In her heart, she wondered if the king in his wisdom knew the role that the willow trees would play in saving the town when he planted them all those many, many years ago. She decided she would ask him. Then, she thought, “If the king knew the willow’s true purpose, maybe he knows mine.” She decided she would talk to him about that, too, and seek his counsel first in all things. The End

Proverbs 137:1-2 By the waters of Babylon, there we sat down and wept, when we remembered Zion. On the willows there we hung up our lyres.

More about the Busy Trap

I can’t even count how many people offered the sage advice to stay busy as a way to manage grief. We have to be really careful about this though. Staying busy can quickly move from a seemingly sound strategy to a crutch then to a trap and perhaps even to a prison. And it’s such an easy trap to fall into because its delicious bait is pride and disproportionate self-reliance. Staying busy is like putting a Band-Aid on a gushing wound. It’s just not going to work. It doesn’t stop the grieving process. It only delays it and ultimately makes the healing process more difficult and complex.

The problem is that grief builds up behind the emotional dam that is created by staying busy. A mind packed full with grief doesn’t always make good decisions. Analytical thinking and problem solving skills are diminished. Over-scheduling can lead to or increase anxiety. All the while, the pressure on the dam is growing, and it soon springs a leak prompting more and more busy-ness to shore up the dam. Staying busy is not sustainable. It becomes a vicious cycle. When the dam finally breaks, and it will, the leak becomes a flood and does more damage than the leak ever could have. The ensuing deluge of grief can threaten us and those we love.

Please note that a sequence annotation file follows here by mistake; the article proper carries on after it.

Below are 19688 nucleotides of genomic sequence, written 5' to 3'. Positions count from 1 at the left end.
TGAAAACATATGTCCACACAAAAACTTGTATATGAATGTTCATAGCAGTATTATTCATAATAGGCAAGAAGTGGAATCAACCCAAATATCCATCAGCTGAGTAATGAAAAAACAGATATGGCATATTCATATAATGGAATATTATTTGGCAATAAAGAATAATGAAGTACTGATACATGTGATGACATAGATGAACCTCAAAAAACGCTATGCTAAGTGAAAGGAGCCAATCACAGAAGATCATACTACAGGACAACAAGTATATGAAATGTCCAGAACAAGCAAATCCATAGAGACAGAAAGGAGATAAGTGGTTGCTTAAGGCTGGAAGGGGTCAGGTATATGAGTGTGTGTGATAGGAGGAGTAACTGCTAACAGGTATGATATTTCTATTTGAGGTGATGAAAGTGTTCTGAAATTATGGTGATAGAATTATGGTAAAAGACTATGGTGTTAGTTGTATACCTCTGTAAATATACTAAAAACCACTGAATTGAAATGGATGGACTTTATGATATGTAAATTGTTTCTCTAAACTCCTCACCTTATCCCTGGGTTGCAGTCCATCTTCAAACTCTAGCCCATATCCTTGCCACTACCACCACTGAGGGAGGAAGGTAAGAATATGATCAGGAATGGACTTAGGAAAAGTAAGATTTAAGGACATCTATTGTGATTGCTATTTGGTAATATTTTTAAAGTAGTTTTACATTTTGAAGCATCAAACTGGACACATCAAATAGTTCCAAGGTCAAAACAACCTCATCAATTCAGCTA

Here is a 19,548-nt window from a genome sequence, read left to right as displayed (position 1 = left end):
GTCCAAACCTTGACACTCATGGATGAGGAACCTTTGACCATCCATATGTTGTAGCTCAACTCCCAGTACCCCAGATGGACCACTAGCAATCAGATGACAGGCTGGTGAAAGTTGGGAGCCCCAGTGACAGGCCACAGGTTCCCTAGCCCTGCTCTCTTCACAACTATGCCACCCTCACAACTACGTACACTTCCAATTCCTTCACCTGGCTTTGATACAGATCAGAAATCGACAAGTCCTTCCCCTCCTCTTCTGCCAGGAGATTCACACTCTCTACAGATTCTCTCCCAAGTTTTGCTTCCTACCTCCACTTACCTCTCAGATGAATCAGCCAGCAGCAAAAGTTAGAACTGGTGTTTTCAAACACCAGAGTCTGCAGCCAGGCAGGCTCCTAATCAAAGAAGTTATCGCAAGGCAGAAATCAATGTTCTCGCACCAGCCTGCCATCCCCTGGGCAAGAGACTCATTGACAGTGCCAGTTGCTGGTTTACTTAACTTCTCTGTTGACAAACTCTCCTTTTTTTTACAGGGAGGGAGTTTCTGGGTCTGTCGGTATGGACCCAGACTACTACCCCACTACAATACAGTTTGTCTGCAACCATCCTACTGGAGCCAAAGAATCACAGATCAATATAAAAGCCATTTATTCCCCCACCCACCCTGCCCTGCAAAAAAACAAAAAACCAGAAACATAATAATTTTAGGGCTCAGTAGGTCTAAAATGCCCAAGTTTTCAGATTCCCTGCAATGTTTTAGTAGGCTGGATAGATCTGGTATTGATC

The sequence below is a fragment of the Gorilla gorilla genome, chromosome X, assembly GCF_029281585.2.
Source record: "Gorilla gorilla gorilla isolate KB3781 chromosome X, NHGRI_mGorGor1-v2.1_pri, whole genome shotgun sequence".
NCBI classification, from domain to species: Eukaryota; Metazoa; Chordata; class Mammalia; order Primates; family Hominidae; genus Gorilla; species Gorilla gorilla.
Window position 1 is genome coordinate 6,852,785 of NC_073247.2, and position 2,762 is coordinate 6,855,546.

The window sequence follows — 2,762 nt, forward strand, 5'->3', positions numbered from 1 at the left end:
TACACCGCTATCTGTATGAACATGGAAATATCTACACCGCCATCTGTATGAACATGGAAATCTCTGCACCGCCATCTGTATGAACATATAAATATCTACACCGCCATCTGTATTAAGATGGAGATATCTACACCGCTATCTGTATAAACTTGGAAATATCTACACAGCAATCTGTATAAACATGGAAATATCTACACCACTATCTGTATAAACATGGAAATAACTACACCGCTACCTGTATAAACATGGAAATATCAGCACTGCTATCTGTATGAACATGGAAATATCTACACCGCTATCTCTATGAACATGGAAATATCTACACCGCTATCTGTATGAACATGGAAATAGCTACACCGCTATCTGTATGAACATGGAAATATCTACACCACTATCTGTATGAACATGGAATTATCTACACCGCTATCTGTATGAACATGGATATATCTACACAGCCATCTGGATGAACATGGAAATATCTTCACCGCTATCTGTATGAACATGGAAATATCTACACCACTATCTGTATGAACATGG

So, what do we do? I try to strive for a balanced day. Just like eating a balanced diet promotes good physical health, we should strive to choose a menu of daily activities that promote good mental and spiritual health. I try to choose meaningful, purposeful activities that help me process my grief, not busy-ness for the sake of busy-ness. Examples of meaningful, purposeful activities include exercise, time with supportive friends and family, volunteering or work that helps others, quiet time for mindfulness activities, and time for doing absolutely nothing. I say I try because I am not always successful. I recently had a dream where I was frantically driving all over town from place to place except every time I arrived at a destination I found out that I was not where I was supposed to be and had to race off to another location. I was panting with exhaustion and frustration, anxiety and fear. Smack! Hello, Holy 2 x 4! If the merry-go-round has become the misery-go-round, then get off. There’s absolutely nothing wrong with shutting it all down and giving yourself time to feel and be. In fact, it is essential! Furthermore, I have found that I don’t like to hurry or be in a rush. This could be a function of my age, but I think it’s more related to time and the way I experience it now. I’ve written about the time change in previous posts. It’s something I noticed almost immediately after Paul died. I strive to be very present. I want to cherish and savor each moment even the moments that are mundane.